BRC researchers have uncovered the 700-million-year-old history of fungi

Jun 30, 2023 | News

Important new insights into the early evolution of fungi have been published by Zsolt Merényi, László Nagy and their colleagues. The study, published on 22 June in the journal Nature Ecology and Evolution, revealed the genetic milestones of fungal evolution by comparing 123 complete fungal genomes.

Based on the genes found in the genomes of species living today, it is possible to infer the gene content of the genomes of extinct ancestors hundreds of millions of years ago and thus reconstruct the changes that the ancestors of fungi underwent at the beginning of the evolution of this diverse group of organisms. Using this approach, also known as molecular paleontology, the researchers found that, contrary to expectations, the genomes of early fungal ancestors contained many gene families specifically characteristic of unicellular eukaryotes, some of which are still present in certain descendants today. This result challenges the taxonomic definition of the kingdom of fungi.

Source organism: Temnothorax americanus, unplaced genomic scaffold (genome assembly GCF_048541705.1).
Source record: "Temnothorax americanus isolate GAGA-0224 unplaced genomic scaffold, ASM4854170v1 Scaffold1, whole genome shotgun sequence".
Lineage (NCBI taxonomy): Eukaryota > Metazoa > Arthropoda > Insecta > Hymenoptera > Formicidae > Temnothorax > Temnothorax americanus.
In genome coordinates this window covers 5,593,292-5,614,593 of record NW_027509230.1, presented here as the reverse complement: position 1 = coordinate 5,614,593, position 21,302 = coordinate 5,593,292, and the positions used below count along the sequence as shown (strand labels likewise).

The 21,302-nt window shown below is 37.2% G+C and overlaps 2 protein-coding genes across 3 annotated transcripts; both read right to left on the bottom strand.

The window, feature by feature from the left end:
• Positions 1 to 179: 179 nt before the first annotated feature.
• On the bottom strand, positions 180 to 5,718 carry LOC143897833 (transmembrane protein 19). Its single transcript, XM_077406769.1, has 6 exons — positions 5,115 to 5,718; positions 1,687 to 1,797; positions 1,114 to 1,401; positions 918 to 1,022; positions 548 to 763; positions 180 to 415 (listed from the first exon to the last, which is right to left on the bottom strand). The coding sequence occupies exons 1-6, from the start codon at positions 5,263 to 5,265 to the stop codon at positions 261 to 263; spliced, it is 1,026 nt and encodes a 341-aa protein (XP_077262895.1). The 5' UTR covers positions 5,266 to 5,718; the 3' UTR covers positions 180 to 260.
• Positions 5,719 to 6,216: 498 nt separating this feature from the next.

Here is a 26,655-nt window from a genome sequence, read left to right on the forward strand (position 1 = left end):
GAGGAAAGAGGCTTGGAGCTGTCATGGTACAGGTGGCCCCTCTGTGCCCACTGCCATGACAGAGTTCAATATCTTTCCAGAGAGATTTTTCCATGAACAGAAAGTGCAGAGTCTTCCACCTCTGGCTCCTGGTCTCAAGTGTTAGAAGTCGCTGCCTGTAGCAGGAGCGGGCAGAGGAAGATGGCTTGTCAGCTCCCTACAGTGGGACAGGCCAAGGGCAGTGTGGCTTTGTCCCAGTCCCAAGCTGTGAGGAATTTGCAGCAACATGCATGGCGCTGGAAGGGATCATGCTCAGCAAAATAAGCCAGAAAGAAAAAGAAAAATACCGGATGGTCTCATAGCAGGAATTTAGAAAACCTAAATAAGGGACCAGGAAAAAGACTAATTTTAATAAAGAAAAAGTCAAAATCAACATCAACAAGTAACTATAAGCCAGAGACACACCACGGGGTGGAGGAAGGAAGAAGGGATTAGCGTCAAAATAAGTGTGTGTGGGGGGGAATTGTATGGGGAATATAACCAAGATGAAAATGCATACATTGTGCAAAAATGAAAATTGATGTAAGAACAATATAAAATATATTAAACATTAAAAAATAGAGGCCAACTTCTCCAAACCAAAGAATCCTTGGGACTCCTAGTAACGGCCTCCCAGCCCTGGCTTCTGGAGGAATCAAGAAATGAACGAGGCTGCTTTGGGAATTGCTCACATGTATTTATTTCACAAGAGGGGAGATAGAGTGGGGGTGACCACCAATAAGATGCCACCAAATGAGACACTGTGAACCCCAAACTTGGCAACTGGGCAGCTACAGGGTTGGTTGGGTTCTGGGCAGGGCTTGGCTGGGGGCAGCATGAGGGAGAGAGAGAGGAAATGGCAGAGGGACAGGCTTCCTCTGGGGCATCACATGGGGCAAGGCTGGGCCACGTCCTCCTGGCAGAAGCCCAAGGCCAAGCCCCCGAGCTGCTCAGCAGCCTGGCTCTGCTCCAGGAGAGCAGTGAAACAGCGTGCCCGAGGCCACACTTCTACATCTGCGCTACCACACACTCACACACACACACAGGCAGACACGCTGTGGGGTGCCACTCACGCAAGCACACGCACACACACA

The work is part of the 1000 Fungal Genomes Project, a project involving hundreds of researchers worldwide. Its aim is to sequence the entire genomes of 2 species from every known fungal family. In this paper, only the part focusing on the early events of the more than 1,500 genomes sequenced as part of the project has been used. The manuscripts presenting the full data series are currently awaiting publication in the workshops of the participating research groups.

The work just published clarifies many big questions about the evolution of fungi and opens the way to understanding evolutionary events spanning hundreds of millions of years.

Congratulations to the authors for the outstanding publication!